A Journey Inside Big-Time College Football

By Brian Curtis

Ballantine. 299 pp. $24.95


The Harvard/Yale Rivalry

By Bernard M. Corbett and Paul Simpson

Crown. 301 pp. $24.95

The premise of Brian Curtis's "Every Week a Season" sounds promising. The Fox Sports Net reporter arranged to spend one week during the 2003 college football season with each of nine prominent head coaches, from Florida State's Bobby Bowden to Colorado State's Sonny Lubick.

A few chapters do provide the behind-the-scenes insight into college football that Curtis aspired to deliver. The pages on Wisconsin head coach Barry Alvarez show some of the simple motivation techniques used by the coaching staff as the team prepared to play defending national champion Ohio State. For the game, Alvarez and his staff distributed "I'm in, I'm on" rubber bands to the players when they declared they were ready to focus on a tough week of practice. To his players, Alvarez explained that Ohio State was unafraid of winning: "They believe they are going to win. And on their opponents, one or two guys get doubts, thinking, 'We're not supposed to win,' so they don't break up a pass or make the catch." Maybe Alvarez's squad was listening. A late, long touchdown pass by a second-string quarterback delivered a narrow win for Wisconsin.

Curtis also spent two weeks with Louisiana State coach Nick Saban, one during the regular season and another when his team was preparing for the Sugar Bowl contest with Oklahoma in January 2004. Curtis portrays a confident and driven man. Saban addressed why he was still coaching the defensive secondary squad: "Buddy Ryan told me once that when he became a head coach, he lost his best assistant -- himself." In explaining to his team the importance of focus, Saban said, "Let's eliminate the clutter." Saban told the team he hadn't even bought his wife an anniversary present, and setting an example of single-minded devotion seemed to work. With its win over Oklahoma, LSU took home a share of the national championship last year.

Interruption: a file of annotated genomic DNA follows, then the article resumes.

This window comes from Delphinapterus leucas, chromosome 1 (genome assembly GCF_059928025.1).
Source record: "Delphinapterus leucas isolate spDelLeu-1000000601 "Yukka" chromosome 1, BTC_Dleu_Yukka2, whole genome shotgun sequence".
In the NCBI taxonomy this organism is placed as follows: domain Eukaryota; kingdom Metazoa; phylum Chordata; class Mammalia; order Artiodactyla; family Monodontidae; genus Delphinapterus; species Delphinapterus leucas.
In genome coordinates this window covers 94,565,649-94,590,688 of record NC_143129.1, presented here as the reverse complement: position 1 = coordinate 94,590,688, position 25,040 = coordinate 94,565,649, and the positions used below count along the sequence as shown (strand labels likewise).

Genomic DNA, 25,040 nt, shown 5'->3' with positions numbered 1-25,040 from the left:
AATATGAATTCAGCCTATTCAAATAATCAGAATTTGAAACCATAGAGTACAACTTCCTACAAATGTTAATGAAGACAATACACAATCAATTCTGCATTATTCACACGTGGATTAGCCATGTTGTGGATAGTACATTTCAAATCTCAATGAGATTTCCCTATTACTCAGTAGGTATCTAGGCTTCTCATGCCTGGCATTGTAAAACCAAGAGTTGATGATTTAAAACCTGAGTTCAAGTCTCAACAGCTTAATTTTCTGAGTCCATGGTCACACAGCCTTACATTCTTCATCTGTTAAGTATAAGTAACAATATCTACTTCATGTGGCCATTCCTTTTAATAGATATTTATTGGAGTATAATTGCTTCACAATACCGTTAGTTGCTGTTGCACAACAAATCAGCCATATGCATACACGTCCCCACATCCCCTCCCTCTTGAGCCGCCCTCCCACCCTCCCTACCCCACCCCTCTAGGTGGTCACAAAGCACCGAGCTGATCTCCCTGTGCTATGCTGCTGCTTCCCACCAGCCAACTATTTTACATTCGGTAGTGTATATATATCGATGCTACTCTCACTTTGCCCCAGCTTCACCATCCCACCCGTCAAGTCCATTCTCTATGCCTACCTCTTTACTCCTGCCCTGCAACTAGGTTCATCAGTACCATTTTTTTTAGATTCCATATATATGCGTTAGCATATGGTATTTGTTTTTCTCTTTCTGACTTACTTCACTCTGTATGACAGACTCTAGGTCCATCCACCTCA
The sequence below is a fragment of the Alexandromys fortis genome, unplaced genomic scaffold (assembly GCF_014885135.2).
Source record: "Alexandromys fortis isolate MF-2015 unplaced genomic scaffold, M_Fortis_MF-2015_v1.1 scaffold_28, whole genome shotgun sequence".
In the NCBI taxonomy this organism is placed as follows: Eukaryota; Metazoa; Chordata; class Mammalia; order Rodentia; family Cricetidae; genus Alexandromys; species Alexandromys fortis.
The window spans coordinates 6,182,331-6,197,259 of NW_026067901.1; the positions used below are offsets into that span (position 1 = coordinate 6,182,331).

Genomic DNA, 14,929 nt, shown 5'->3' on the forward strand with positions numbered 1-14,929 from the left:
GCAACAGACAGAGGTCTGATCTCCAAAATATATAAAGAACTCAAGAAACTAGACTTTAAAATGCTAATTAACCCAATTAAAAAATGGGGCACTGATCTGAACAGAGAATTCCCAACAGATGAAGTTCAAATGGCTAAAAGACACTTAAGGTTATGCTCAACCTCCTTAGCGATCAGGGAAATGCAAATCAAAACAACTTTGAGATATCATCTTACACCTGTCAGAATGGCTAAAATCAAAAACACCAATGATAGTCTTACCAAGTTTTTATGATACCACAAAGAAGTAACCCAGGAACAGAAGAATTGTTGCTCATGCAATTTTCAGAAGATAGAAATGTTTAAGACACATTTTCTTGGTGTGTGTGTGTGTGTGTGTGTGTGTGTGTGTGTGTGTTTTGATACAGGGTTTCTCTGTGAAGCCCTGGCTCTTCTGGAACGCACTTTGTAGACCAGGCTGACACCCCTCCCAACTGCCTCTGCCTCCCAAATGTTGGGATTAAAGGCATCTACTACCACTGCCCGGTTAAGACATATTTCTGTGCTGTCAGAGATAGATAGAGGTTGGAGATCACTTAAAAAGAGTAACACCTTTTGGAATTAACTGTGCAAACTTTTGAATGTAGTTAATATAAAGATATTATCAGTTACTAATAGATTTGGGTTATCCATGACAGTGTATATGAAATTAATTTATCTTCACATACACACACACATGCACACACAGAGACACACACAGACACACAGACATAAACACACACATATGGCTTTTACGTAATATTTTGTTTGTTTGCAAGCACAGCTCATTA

But most of what we learn in "Every Week a Season" is pedestrian. We find, for instance, that Bowden generally takes an afternoon nap between 1:30 and 2. With two 24-hour ESPN channels and round-the-clock sports coverage in virtually every medium, perhaps the book's failing is that it is impossible to get any more behind the scenes than we already are. Or perhaps the book's problem lies in Curtis's deferential treatment of these football coaches (description of Saban: "He is a football coach -- and that's plenty").

Curtis also often leaves important questions unasked. He never addresses the issue of steroids. And when FSU's athletic director says, "We . . . graduate our players," Curtis doesn't challenge the assertion, even though Bowden and the university have been notoriously lax in ensuring their education. According to USA Today, Florida State is graduating football players at a rate of 49 percent, below the NCAA average.

Two schools that have little trouble graduating football players, Harvard and Yale, are the subject of "The Only Game That Matters," by Bernard Corbett and Paul Simpson. The big question about this book, which chronicles the long football rivalry between the two schools, is whether anyone outside the Ivy League will care. The authors tackle this question immediately, writing about the large crowds that still attend the game annually: "A cynical person might liken it to lining up on the fairways to watch two golfers shoot one hundred." The game remains significant to outsiders only because of its past, and the best part of this book is not the chronicle of the 2002 season for Harvard and Yale but the exploration of the schools' entwined football histories.

This book makes the case that Harvard and Montreal's McGill University played the first intercollegiate game of football in 1874. "The kicking game played by Princeton and Rutgers" -- in 1869, widely recognized as the first football game -- "more closely resembled soccer -- players couldn't throw or run with the ball." The 1874 version of the game also featured tackling. It was so violent, in fact, that in 1885 Harvard's faculty banned the game for its brutality.

But if Harvard pioneered football, Yale quickly perfected it. The Bulldogs' legendary coach Walter Camp was perhaps more responsible for inventing the modern game than anyone else. He proposed the elimination of the scrum, the concept of downs and the marking of the field with yardage stripes. In Camp's last year as Yale's head coach, the team went 13-0, beating opponents by a combined score of 435-0.

The most celebrated single game in the long Harvard-Yale rivalry is a 29-29 tie in 1968. Yale, led by quarterback Brian Dowling and running back Calvin Hill, had a 29-13 lead with less than four minutes to play. But Yale allowed Harvard's backup quarterback, Frank Champi, to stage a stunning comeback, capped by a touchdown pass with no time left on the clock, followed by a successful two-point conversion. Fittingly, the best line of the book comes from New York Gov. George Pataki's foreword, in which that Yale grad provides this assessment of the 1968 game: "Like all Yale fans, however, I take some solace in the knowledge that Harvard considers a tie with Yale to be its greatest 'victory,' while Yale considers the tie with Harvard its worst 'defeat.' "